Foster a Dog!

Foster a Dog!

Why Volunteer to Foster a Dog?

  • The enjoyment of caring for a dog without the lifetime commitment

  • You will be helping save dogs by getting them used to a home environment to prepare them for Western life in their forever home, which is an essential process to the adoptability of our dogs.

  • A dog in the home can be a great motivator for exercising and meeting new people in your local area

  • A foster dog can become a great companion for your own dog

  • As a re-homing foster carer you will not only care for foster dogs yet also help to find them new permanent homes.

Things to Consider…

  • You must be over 18 years of age

  • Have experience of caring for a dog

  • Be kind, patient, committed and have a genuine love of dogs

  • Be at home during the day as we ask that a foster dog is not left for more than four hours

  • Be able to commit to the dog for at least 3 months

  • Be prepared to take responsibility for care, exercise, feeding and safety – just as you would your own dog.

  • Remember foster dogs take time to settle in. Do you have other pets / children? How will they feel about foster pets coming into the house?

  • What size is your property / garden? Do you have space for a foster dog? Is your garden secure?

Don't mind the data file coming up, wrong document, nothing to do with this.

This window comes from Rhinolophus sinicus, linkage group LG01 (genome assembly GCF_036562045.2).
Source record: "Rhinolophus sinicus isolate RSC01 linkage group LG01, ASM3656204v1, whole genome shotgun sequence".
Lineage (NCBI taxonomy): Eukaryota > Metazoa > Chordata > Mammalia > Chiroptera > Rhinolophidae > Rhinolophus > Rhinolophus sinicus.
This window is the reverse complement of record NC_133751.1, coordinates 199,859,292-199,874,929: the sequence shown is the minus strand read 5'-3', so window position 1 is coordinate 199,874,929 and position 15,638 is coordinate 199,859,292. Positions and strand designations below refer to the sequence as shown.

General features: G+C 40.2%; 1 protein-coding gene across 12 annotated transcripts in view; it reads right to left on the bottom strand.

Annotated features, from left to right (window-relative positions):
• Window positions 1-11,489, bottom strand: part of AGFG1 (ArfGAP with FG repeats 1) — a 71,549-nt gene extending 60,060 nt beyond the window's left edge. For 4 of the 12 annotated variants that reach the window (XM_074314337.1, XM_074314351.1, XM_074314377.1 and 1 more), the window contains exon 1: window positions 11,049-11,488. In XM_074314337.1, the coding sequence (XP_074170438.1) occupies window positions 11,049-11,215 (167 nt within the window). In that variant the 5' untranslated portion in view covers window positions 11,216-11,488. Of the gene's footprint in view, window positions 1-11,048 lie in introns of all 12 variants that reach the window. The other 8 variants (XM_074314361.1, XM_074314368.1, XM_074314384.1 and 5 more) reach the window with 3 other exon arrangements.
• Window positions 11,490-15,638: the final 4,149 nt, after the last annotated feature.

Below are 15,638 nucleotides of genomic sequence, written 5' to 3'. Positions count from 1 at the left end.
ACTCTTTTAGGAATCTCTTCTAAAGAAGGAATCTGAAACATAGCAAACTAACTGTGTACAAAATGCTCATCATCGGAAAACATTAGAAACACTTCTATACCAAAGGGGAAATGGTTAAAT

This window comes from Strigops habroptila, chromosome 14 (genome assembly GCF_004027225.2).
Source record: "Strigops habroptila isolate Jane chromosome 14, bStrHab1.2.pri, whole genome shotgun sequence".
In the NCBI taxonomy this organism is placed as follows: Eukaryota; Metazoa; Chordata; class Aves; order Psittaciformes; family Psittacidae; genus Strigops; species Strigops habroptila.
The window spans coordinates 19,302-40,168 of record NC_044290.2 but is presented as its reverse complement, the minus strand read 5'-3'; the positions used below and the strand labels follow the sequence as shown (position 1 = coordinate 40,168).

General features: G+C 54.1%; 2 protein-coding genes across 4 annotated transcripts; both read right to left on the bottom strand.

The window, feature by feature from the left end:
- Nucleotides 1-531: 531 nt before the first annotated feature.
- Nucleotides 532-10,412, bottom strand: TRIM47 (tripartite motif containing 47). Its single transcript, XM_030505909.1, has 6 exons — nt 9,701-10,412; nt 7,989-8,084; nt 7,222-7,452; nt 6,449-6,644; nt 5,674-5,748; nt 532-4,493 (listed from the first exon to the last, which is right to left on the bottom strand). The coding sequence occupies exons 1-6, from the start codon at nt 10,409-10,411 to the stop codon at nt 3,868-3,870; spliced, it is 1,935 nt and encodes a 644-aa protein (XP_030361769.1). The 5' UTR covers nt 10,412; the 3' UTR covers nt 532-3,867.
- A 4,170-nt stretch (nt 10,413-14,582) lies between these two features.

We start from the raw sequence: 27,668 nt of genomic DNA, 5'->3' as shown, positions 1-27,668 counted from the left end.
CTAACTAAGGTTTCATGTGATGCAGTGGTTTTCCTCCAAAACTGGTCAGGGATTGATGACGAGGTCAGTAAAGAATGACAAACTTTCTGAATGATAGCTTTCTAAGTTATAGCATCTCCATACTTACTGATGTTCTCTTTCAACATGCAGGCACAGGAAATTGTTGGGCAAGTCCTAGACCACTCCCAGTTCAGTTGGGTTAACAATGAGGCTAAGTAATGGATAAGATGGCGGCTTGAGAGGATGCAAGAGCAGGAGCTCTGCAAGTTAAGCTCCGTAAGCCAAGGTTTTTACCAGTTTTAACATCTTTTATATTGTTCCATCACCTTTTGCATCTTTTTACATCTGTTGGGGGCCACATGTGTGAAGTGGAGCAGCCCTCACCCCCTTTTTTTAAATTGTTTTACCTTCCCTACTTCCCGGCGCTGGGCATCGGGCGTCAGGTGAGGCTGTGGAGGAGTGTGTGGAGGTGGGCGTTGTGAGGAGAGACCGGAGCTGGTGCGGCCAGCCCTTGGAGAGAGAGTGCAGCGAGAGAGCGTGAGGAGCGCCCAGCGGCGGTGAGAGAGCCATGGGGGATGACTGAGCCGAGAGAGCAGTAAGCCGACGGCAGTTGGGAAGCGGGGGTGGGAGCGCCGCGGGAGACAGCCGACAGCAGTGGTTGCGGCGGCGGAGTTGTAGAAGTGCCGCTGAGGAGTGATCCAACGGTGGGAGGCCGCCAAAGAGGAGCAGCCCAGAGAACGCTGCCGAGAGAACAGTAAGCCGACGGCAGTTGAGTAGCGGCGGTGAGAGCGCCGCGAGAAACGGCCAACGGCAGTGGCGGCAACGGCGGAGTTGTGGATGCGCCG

• Do you own your own property? If you rent, you will need to check your lease agreement to see if you are allowed pets.

What issues can arise?

Fostering is not a responsibility to be taken lightly, even when it is only a temporary commitment. Dogs and puppies can take time to settle; we have to remember they have undergone a huge change in their lives, and will likely exhibit stress related symptoms in the first 2 weeks.

There is always a period of adjustment to be expected yet caring for dogs brings its own rewards, giving pleasure to those who volunteer. As to be expected, the hardest part of fostering is the day the dog leaves your care. However it does help to remind yourself that you are providing invaluable care and there will be another dog needing your support.

Despite all your efforts, it may take time for a foster dog to completely settle in the new environment, likewise for you to adjust to the new member of your household. It is like bringing a new baby home for the first time! One or two interrupted nights of sleep (for you) or a slight loss of appetite (for the dog) is not uncommon.

Any little problems that may arise can usually be alleviated. We would not ask you to foster a dog you were not comfortable with and if you really are unable to cope with a foster dog we will make alternative arrangements.

What dogs are available for fostering?

Any of our dogs listed on our re-homing page, that are not already in foster care, are available for fostering.

Please contact us if you would like to apply to be a foster carer.

You are donating to : K9 Rescue

How much would you like to donate?
£10 £20 £30
Name *
Last Name *
Email *
Additional Note